So I'm gearing up to start at Fordham and all of you people should be scared because my first two classes are Psychopathology and Diagnosis and Advanced Development Life Span Issues.

Gotta love a class with the word issues in the title.

It's a pretty major shift for me, in a lot of ways. Not just because it means traveling to New York and not Boston (no offense, Bostonians, but I am a gal who loves the crazy grit and noise and shuffle of NYC), taking a train and not a car, hanging out in the Bronx and not swanky Newton Centre, but also because it's not a Master of Divinity program; it's a Master of Arts in Pastoral Counseling and Spiritual Care.

I actually really love saying that because I imagine a person kind of tending to their the way one tends to their hair or body. I mean, let's face it, we spend an awful lot of time trying to look good on the outside. What might it look like to try make the inside more beautiful?

I'm going to Fordham to find out and then I'll be taking patients starting in the spring of 2018, after graduation. Which, quite auspiciously, falls on my birthday: May 19. Which, even more woo woo land, happened when I got my first Master's degree, from UVM, in May of 2001. 

Believe me when I tell you, the signs are there, in our lives, that we are on the right path when we're on the right path. Pay attention. Your life is almost always trying to tell you something, and most of the time it's good news.

Here are two things that happened:

This morning I was standing in the kitchen, waiting for the water to boil so I could make some tea. It was quiet, no one else was up. I was thinking about a lot of things: about the days ahead, about tomorrow's sermon, about some of the sorrow of my life right now and some of the shifts. Then, all of a sudden, huge, fluffy flakes of white started falling from the sky. All at once; not at all in that creep up slowly kind of way, but like a message from somewhere else: all will be well, the world is a very beautiful place. As if the angels were writing me little notes.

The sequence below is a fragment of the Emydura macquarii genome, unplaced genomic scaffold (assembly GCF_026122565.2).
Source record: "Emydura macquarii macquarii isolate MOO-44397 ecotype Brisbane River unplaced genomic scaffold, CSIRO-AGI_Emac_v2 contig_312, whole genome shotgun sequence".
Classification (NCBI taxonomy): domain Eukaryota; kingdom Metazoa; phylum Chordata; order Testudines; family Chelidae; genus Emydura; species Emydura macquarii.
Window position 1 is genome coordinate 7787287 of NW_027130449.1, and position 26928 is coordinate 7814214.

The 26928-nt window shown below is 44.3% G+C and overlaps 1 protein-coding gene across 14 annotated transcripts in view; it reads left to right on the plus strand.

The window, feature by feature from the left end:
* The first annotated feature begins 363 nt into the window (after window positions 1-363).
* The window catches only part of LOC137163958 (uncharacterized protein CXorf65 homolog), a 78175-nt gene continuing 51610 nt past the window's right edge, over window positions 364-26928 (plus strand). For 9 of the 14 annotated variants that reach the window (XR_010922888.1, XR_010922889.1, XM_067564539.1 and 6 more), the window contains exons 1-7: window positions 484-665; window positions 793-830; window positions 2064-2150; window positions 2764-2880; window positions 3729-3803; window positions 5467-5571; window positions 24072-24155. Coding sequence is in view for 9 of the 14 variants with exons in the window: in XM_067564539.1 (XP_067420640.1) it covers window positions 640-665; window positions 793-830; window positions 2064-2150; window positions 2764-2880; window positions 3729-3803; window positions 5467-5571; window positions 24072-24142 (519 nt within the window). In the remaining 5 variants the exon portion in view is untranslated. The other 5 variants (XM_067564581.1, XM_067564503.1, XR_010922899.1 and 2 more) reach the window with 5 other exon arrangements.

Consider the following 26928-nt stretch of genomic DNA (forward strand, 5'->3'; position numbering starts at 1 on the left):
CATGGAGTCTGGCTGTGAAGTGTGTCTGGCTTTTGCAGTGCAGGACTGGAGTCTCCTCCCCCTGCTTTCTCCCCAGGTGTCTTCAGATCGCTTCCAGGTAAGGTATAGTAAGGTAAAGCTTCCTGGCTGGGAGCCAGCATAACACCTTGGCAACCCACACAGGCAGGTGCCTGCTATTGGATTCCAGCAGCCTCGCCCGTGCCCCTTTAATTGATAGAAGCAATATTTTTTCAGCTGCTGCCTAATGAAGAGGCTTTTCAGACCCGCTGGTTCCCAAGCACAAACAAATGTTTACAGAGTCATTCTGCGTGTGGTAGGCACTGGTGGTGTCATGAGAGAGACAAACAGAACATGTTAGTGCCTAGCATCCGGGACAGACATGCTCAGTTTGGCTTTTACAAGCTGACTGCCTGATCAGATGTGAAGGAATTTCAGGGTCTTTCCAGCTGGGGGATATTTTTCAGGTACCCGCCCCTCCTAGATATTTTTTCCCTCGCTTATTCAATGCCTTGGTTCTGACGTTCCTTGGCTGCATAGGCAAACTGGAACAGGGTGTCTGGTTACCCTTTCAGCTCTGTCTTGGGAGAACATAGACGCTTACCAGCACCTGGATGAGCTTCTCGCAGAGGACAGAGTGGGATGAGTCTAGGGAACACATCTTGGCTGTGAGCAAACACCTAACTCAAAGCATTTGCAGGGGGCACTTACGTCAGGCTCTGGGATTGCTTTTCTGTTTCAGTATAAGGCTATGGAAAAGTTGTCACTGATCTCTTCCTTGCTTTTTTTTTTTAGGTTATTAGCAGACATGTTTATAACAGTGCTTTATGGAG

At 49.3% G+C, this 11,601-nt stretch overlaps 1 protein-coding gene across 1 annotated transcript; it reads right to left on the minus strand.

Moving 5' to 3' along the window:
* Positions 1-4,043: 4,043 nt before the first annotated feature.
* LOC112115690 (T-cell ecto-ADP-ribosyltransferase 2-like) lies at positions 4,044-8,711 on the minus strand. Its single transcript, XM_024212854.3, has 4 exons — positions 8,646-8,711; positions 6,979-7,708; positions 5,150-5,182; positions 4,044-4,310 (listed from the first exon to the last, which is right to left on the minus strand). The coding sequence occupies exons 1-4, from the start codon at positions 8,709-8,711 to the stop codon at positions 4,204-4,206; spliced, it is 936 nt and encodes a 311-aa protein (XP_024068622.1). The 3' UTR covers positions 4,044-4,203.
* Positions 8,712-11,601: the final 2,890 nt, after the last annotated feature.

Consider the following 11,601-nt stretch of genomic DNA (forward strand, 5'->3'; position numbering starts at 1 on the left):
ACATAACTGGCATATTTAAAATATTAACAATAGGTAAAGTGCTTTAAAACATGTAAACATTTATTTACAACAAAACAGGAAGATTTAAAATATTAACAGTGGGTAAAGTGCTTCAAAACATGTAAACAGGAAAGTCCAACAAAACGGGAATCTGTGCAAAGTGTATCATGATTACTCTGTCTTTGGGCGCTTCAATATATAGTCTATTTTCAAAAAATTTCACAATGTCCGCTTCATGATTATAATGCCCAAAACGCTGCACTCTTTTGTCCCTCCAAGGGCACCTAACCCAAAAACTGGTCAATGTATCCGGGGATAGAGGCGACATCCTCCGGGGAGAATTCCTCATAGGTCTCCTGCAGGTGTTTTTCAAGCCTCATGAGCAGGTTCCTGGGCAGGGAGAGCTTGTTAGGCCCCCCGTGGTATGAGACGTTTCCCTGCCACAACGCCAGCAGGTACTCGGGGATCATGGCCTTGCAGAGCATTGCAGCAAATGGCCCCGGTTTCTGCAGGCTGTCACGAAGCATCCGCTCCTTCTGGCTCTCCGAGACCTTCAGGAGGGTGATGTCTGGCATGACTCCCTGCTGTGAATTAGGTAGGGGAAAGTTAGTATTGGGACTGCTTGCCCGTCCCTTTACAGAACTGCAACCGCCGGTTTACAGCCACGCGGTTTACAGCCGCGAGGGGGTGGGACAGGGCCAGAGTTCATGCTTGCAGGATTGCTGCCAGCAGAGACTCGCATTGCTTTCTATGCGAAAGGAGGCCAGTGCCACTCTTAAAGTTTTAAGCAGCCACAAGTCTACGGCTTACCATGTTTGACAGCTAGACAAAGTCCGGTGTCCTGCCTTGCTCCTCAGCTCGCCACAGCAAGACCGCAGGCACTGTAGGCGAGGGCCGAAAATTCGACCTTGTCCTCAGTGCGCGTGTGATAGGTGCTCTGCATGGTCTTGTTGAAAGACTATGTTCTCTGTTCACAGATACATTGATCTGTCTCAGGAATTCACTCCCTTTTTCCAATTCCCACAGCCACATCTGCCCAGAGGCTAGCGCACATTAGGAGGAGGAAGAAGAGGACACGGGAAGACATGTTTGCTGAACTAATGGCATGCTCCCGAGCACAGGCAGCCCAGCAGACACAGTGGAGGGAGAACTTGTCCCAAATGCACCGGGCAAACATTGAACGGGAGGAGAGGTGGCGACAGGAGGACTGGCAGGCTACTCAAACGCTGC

Snow. So that happened.


Yesterday I made a visit to a hospice friend in Vergennes. I say friend because I don't know what to call the folks I visit. They're not patients or clients, they're just people. And this person, this human being, has been diagnosed with dying. Because that's what hospice is, right? Someone tells're going to die. Which, in my estimation is a gift. We're all dying, only we don't know when or how. If someone told you're going to might change a few things about your life, right? It might cause you to tidy up a few things, realign some priorities. Tell a few people some things you've been wanting to say. That's kind of what happens, when death is in the room. Good things. Clarity. Action.

So anyway, my Vergennes hospice person lives a very simple life in low-income housing, in three rooms he shares with his wife, whom he adores. They are probably both in their 70s, and while I was there, sitting at the kitchen table with him yesterday, his wife, who was out running errands, called to say hello. Just to say hello. And they spoke with great warmth to one another, about nothing: what she had for lunch, where she was going next. And then they ended the conversation with, "I love you."

It was so simple and so filled with kindness and about so little and so much at the same time that I wanted to cry.

This person I visit is hooked to an oxygen tank 24 hours a day and is in pain from whatever illness he holds. Yet, he is one of the most gentle, generous people I know. He won't let me leave without something in my hands: a book of puzzles, a painting done by his wife, a gift for my daughter. This man has nothing, in terms of things: he has very little money; their apartment is filled with the cast-offs of others. He told me, yesterday, that they had had to buy a new car and that "It took our whole life savings: $1300." Still, none of it makes him angry or sad, even. He seems to possess a light I rarely see in humans. He is grateful for what he has and doesn't dwell on anything else or wish for it to be different. I am supposed to be visiting with him to ease his burdens, to lighten his load, to make his day a little better, but it's a ruse; it didn't take me long to understand that he is teaching me things I will never learn in school. 

So that happened, too: I found a guide living on public assistance in a small housing project, shuffling around in his pajamas, pulling an oxygen tank, doing word search puzzles and drinking cold coffee, in Vergennes, Vermont.